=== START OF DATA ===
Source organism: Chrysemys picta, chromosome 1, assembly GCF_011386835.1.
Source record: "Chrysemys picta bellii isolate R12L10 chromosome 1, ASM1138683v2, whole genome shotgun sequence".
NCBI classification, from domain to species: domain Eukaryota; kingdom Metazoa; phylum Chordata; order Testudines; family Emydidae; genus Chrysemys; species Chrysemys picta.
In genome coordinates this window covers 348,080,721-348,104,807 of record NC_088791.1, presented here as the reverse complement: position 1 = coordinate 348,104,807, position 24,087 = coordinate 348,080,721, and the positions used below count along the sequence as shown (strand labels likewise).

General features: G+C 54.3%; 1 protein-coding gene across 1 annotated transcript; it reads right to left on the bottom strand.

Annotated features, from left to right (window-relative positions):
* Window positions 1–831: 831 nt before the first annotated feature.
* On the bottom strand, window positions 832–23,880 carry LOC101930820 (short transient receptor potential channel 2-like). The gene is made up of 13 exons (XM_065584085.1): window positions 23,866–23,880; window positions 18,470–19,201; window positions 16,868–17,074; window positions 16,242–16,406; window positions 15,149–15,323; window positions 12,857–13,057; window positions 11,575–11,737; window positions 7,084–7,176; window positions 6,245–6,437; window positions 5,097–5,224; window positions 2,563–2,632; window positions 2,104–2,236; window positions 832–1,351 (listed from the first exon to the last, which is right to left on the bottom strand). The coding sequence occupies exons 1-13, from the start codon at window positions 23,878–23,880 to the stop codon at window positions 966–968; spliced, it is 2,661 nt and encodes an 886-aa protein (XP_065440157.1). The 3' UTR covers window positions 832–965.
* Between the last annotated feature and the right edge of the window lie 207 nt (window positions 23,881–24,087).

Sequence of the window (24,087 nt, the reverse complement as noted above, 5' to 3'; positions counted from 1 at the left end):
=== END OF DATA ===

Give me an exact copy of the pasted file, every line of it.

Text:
Source organism: Chrysemys picta, chromosome 1, assembly GCF_011386835.1.
Source record: "Chrysemys picta bellii isolate R12L10 chromosome 1, ASM1138683v2, whole genome shotgun sequence".
NCBI classification, from domain to species: domain Eukaryota; kingdom Metazoa; phylum Chordata; order Testudines; family Emydidae; genus Chrysemys; species Chrysemys picta.
In genome coordinates this window covers 348,080,721-348,104,807 of record NC_088791.1, presented here as the reverse complement: position 1 = coordinate 348,104,807, position 24,087 = coordinate 348,080,721, and the positions used below count along the sequence as shown (strand labels likewise).

General features: G+C 54.3%; 1 protein-coding gene across 1 annotated transcript; it reads right to left on the bottom strand.

Annotated features, from left to right (window-relative positions):
* Window positions 1–831: 831 nt before the first annotated feature.
* On the bottom strand, window positions 832–23,880 carry LOC101930820 (short transient receptor potential channel 2-like). The gene is made up of 13 exons (XM_065584085.1): window positions 23,866–23,880; window positions 18,470–19,201; window positions 16,868–17,074; window positions 16,242–16,406; window positions 15,149–15,323; window positions 12,857–13,057; window positions 11,575–11,737; window positions 7,084–7,176; window positions 6,245–6,437; window positions 5,097–5,224; window positions 2,563–2,632; window positions 2,104–2,236; window positions 832–1,351 (listed from the first exon to the last, which is right to left on the bottom strand). The coding sequence occupies exons 1-13, from the start codon at window positions 23,878–23,880 to the stop codon at window positions 966–968; spliced, it is 2,661 nt and encodes an 886-aa protein (XP_065440157.1). The 3' UTR covers window positions 832–965.
* Between the last annotated feature and the right edge of the window lie 207 nt (window positions 23,881–24,087).

Sequence of the window (24,087 nt, the reverse complement as noted above, 5' to 3'; positions counted from 1 at the left end):